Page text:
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Child Labor Is Back: Children Again Sewing Clothing for Wal-Mart, Hanes and Other U.S. Companies

Common Dreams | October 24, 2006

The following was released today by the National Labor Committee (NLC) on child labor:

An estimated 200 children, some 11 years old or even younger, are sewing clothing for Hanes, Wal-Mart, J.C. Penney and Puma at the Harvest Rich factory in Bangladesh.

The children report being routinely slapped and beaten, sometimes falling down from exhaustion, forced to work 12 to 14 hours a day, even some all-night, 19- to 20-hour shifts, often seven days a week, for wages as low as 6 and a half cents an hour. The wages are so wretchedly low that many of the child workers get up at 5 a.m. each morning to brush their teeth using just their finger and ashes from the fire, since they cannot afford a toothbrush or toothpaste.

The workers say that if they could earn just 36 cents an hour, they could climb out of misery and into poverty, where they could live with a modicum of decency.

In the month of September, the children had just one day off, and before clothing shipments had to leave for the U.S., the workers were often kept at the factory 95 to 110 hours a week. After being forced to work a grueling all-night 19- to 20-hour shift, from 8 a.m. to 3 or 4 a.m. the following day, the children sleep on the factory floor for two or three hours before being woken to start their next shift at 8 a.m. that same morning.

The child workers are beaten for falling behind in their production goal, making mistakes or taking too long in the bathroom (which is filthy, lacking even toilet paper, soap or towels).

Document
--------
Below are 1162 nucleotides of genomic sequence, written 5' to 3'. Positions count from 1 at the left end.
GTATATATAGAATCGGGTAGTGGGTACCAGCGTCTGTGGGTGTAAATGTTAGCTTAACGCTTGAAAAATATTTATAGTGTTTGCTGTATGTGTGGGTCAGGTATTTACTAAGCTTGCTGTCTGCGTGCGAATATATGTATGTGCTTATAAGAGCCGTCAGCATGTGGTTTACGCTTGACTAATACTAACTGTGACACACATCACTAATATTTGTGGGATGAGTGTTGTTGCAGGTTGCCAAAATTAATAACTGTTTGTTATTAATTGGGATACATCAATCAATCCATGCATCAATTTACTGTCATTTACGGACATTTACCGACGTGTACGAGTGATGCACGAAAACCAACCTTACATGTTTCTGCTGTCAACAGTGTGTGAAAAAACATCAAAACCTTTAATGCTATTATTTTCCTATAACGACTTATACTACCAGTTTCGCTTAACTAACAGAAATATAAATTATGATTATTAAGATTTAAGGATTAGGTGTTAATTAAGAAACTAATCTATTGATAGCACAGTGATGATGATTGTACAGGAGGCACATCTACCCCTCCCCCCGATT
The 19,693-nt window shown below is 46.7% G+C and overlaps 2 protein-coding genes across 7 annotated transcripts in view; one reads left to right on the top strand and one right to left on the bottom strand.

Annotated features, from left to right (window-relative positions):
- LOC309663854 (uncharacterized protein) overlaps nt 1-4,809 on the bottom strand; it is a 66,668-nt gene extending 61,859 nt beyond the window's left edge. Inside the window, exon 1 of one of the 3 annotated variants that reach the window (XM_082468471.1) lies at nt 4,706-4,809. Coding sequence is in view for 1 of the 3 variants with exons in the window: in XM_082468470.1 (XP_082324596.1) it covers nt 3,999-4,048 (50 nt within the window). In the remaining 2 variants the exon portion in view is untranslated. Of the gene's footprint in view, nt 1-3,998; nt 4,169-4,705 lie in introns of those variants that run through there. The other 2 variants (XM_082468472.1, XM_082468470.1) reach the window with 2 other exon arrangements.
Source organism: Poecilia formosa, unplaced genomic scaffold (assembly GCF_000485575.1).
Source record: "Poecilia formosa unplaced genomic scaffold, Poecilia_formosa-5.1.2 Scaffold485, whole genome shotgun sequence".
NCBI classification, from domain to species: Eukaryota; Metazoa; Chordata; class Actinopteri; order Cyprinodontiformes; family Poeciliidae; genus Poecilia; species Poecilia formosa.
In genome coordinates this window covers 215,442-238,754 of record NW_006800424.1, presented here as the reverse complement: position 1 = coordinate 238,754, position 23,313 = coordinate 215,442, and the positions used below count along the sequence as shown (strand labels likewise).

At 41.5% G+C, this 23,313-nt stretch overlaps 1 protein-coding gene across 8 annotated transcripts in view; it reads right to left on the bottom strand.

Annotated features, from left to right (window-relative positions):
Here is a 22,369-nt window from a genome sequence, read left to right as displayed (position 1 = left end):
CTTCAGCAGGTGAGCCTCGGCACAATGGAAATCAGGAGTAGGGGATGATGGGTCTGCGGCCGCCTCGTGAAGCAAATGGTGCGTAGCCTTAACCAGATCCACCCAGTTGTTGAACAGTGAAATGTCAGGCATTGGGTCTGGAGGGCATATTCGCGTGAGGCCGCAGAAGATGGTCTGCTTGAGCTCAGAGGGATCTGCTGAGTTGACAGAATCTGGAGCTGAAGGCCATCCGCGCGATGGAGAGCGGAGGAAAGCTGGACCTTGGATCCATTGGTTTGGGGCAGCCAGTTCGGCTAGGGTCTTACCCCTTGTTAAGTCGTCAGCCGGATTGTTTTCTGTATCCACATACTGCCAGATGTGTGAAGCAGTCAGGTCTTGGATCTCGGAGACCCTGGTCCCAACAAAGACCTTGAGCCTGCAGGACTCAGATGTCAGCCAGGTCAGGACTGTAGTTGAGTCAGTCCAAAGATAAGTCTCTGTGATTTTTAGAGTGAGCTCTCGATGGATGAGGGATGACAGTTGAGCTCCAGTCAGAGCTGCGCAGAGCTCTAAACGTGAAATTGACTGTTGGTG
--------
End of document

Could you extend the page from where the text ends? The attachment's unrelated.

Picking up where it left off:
In 1996, after Charles Kernaghan and the National Labor Committee revealed that Kathie Lee Gifford's clothing line for Wal-Mart was being made by 12 and 13-year-olds in Honduras, the resulting scandal and publicity was enough to virtually wipe out child labor in garment factories around the world producing for export to the U.S.

Exactly a decade after the Kathie Lee Gifford scandal, children are again sewing clothing for Wal-Mart, Hanes and other U.S. companies," said Charles Kernaghan, director of the National Labor Committee. "Children belong in school, not locked in sweatshops. Wal-Mart, Hanes and the other companies owe these children, and must now provide them with stipends to replace their wages and cover all necessary expenses to send them back to school."

Corporate monitoring has again proved a miserable failure, as Harvard Rich was certified by the U.S. apparel industry's Worldwide Responsibly Apparel Production (WRAP) monitoring group. Not only did the U.S. companies fail to notice the child workers, the beatings, the excessive mandatory overtime, but also that not one single worker in Harvest Rich was paid the correct overtime pay legally due them. Any worker daring to ask for their proper wages, or that their most basic legal rights be respected, would immediately be attacked, beaten and fired.

"Right now, more than 100 children at the Harvest Rich factory are being threatened with firing," says Kernaghan. "It is time for the U.S. companies to act immediately, today, to guarantee that this does not happen and that the children are returned to school."

 

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